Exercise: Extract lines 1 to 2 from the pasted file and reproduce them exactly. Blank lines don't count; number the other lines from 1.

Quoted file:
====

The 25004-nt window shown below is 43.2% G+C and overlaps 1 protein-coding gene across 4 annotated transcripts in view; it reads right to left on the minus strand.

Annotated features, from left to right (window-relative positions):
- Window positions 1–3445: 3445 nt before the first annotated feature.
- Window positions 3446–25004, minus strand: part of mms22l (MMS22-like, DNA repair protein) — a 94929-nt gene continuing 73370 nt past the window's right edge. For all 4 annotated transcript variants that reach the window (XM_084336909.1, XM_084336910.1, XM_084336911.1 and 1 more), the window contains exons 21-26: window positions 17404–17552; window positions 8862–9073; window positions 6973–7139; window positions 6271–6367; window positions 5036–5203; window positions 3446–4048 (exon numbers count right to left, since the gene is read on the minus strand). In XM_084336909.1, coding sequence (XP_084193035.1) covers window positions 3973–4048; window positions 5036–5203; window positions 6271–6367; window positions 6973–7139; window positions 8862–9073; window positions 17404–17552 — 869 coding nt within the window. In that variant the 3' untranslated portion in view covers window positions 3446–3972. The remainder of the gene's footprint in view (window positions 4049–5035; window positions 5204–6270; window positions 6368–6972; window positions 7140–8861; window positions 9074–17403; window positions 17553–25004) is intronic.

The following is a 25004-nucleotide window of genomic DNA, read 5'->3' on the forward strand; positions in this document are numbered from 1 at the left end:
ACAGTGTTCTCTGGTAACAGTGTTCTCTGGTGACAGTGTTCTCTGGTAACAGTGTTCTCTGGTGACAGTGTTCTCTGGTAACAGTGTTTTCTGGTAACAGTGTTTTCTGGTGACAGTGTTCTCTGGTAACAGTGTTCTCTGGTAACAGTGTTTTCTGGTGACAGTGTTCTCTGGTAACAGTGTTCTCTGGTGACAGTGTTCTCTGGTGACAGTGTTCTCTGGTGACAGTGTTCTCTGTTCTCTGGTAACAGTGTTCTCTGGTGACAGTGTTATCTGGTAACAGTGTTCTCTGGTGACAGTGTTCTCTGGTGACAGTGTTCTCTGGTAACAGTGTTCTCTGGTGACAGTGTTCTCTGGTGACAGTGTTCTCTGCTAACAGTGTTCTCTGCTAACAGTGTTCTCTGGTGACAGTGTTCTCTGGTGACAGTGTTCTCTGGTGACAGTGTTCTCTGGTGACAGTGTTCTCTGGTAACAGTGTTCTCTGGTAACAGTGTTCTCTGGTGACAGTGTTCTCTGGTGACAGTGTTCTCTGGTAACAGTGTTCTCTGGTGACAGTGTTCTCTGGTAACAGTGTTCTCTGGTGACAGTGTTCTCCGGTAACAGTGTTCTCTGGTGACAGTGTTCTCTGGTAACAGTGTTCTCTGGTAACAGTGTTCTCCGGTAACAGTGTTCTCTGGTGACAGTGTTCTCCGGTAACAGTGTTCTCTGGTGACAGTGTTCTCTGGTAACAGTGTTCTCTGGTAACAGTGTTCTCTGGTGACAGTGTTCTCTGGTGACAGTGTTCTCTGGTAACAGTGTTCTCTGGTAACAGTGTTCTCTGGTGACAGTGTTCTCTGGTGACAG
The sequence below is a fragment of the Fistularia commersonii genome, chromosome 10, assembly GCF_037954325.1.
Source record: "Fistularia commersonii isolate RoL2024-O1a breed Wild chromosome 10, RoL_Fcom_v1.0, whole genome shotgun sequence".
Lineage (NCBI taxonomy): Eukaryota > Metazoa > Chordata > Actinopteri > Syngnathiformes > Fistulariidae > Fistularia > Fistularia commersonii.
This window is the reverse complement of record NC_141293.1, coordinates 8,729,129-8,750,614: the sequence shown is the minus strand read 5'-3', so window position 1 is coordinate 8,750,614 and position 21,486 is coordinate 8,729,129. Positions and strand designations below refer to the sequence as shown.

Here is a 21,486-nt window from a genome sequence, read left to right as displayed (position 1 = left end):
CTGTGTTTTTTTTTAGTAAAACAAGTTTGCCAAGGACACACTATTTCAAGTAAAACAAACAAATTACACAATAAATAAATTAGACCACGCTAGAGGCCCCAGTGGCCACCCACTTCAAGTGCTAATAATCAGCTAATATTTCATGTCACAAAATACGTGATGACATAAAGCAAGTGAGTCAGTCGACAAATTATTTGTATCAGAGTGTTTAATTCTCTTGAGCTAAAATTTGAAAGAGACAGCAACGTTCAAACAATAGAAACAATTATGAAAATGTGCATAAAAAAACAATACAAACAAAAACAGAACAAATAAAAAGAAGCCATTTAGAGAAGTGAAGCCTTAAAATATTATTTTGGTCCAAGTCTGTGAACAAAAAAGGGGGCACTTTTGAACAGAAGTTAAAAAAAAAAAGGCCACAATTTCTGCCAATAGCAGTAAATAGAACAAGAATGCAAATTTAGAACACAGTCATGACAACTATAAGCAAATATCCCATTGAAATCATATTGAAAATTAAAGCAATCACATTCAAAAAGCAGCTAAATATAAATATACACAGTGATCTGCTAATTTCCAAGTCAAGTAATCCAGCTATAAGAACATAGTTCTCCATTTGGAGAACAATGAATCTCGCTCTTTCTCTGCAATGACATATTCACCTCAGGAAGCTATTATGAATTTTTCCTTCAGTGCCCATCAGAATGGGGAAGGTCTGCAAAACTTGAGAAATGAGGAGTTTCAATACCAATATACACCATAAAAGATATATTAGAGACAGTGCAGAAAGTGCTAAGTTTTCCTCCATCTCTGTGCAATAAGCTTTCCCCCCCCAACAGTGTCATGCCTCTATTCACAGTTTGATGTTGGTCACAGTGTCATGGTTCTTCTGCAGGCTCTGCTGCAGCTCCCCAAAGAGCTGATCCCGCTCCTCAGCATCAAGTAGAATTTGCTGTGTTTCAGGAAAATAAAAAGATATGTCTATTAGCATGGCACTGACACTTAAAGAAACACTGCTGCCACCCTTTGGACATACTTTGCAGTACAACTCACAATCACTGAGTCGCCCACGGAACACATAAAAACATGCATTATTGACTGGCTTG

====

The 25004-nt window shown below is 43.2% G+C and overlaps 1 protein-coding gene across 4 annotated transcripts in view; it reads right to left on the minus strand.

Annotated features, from left to right (window-relative positions):